Cabezo de Mijares and Cabezo de Gavilanes from the east
to the north of Cerro de Cabezo
there are two more or less reasonable hiking routes towards the various summits of the mountain, which can neatly be combined into a loop trail, which traverses most of the east-to-west summit ridge. The by far more difficult one is the eastern one, which heads up a steep ridge to Collado de los Pozos
, the saddle which separates Cabeza Santa
from Cabezo de Mijares
. it requires good route finding skills even when done top-down. However, the steepness of the side ridge suggests you shoud use this route as the ascent route for the complete loop.
The route starts easy enough along a dirt road to the side of a field-filled shallow valley. As the valley turns increasingly steep, the route rather follows one of the southern side ridges of Cerro del Cabezo
. After leaving the dirt road there is no path and staying close to the top of the ridge is the best option to reach the main ridge near Collado de los Pozos
. From there to the main summits Cabezo de Mijares
and Cabezo de Gavillanes
you have to bushwhack through a sea of Spanish Broom and later negotiate a ridge of granite slabs.
180° panorama from Cabezo de Gavilanes towards the west and north
The trailhead at the village Seranillos
can be reached as follows:
- From Avila take AV-900 to Burgohondo.
- Switch to AV-913 west until you reach Seranillos.
On the traverse between Cabezo de Gavilanes and Cabezo de Mijares
- Start altitude: 1200m
- Summit altitude: 2191m
- Prevailing exposure: N
- Type: Hike, Scramble and Bushwhack
- Protection: None
- Effort: 2 - Elevation gain: 1100m
- Power: 4 - Very steep and strenuous
- Psyche: 2 - Easy, a bit more serious on the traverse between Cabezo de Mijares and Cabezo de Gavillanes
- Difficulty: 1 - Easy
- Orientation: 3 - Difficult on the southern side ridge and the broom covered main ridge.
You start out from Seranillos
on a dirt road which heads directly east. Gardens, later fields follow the road even after it bends south-westwards and later heads directly towards the south. You always stay on the left hand side of a shallow valley, wich heads directly at Cabezo de Gavillanes,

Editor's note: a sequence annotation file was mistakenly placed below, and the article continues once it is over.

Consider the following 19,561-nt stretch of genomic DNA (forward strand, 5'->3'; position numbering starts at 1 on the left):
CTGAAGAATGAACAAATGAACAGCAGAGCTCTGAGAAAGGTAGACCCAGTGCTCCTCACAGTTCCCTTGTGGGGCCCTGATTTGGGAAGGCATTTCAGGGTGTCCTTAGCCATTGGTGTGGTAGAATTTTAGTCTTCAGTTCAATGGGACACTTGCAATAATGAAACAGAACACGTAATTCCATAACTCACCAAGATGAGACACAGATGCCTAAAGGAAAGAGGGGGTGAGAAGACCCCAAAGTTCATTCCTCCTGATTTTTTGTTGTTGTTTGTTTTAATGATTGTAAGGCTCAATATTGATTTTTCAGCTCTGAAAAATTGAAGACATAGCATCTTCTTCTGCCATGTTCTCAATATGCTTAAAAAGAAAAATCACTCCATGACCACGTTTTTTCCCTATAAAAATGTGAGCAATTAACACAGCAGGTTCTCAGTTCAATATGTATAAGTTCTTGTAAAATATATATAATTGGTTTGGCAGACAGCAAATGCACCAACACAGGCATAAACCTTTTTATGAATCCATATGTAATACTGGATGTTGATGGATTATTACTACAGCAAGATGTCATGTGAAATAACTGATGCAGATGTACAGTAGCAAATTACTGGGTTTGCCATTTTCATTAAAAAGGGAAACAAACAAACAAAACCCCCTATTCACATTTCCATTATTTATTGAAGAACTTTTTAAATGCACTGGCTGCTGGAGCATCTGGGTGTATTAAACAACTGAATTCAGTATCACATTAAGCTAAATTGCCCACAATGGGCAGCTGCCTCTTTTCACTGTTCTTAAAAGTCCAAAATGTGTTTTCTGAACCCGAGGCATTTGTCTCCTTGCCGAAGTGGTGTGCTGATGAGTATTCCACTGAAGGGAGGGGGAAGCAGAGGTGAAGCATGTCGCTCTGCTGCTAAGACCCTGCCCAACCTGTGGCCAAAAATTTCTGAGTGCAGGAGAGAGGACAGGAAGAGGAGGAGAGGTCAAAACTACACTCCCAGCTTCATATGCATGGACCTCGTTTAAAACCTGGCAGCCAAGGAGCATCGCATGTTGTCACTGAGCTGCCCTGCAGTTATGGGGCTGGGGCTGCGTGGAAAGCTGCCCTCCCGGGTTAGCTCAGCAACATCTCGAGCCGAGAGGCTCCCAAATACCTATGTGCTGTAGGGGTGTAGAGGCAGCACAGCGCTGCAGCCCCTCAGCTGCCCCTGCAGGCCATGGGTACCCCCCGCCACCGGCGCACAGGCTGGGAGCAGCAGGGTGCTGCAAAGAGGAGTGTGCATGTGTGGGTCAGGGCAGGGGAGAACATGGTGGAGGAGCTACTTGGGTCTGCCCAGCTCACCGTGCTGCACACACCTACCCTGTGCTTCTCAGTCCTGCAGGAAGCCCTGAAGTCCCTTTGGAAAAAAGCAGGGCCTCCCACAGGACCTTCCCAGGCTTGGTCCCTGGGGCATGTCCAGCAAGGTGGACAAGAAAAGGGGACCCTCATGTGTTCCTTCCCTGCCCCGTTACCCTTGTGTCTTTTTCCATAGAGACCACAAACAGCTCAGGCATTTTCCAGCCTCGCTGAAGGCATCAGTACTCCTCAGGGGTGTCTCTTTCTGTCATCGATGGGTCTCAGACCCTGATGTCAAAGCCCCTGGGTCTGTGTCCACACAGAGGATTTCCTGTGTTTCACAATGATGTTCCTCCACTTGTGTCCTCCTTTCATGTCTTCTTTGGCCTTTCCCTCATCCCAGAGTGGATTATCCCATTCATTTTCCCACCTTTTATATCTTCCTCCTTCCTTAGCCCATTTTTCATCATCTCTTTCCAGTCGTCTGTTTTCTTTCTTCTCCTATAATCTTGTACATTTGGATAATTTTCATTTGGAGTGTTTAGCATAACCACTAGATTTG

getting much steeper. To the left a low stone wall follows the dirt road. Where it suddenly bends east, follow tha wall for a few hundred metres and then turn off towards the south. A steep ridge runs north towards Cerro de Cabezo
, joining the main ridge between Cabeza Santa
and Cabezo de Mijares
At first you can still stay close to the vally floor, accompanying another stone wall. Look for a spot where you can start scrambling up to the top of the ridge after some 300m. As the lower part of the ridge is covered in rather dense bushes it is sensible to head for the spot, where this vegetation stops. Once there turn south again, following the top of the ridge directly. Another 500m later you pass some rocky outcrops on the left hand side . the ridge itself turns south-east and heads for another batch of rocks. Pass them on the western side, head back towards the east of the ridge and wind through some more granite rocks. You will join the main ridge a little to the west of Collado de los Pozos
Follow the ridge, which gently curves towards the only slightly pronounced summit of Cabezo de Mijares
. On the way you will have to negotiate a veritable sea of bushes of Spanish Broom. Stay as close to the ridge as the bushes allow and it will lead you to the first summit, which itself is covered in the bushes. Onwards it goes, still through Spanish Broom, untill you reach the saddle separating the two main Cabezo summits.
Now the most impressive part of the climb starts. From the saddle follow the rocky slabs, which lead directly towards Cabezo de Gavilanes
. Depending on where you go (north or south side) you can encounter different levels of difficulty (mainly UIAA I) and exposure (more severe on the north side). There are some minor false summits which require the use of hands but finally you'll reach the highest of the Cabezo summits.
Hiking gear is sufficient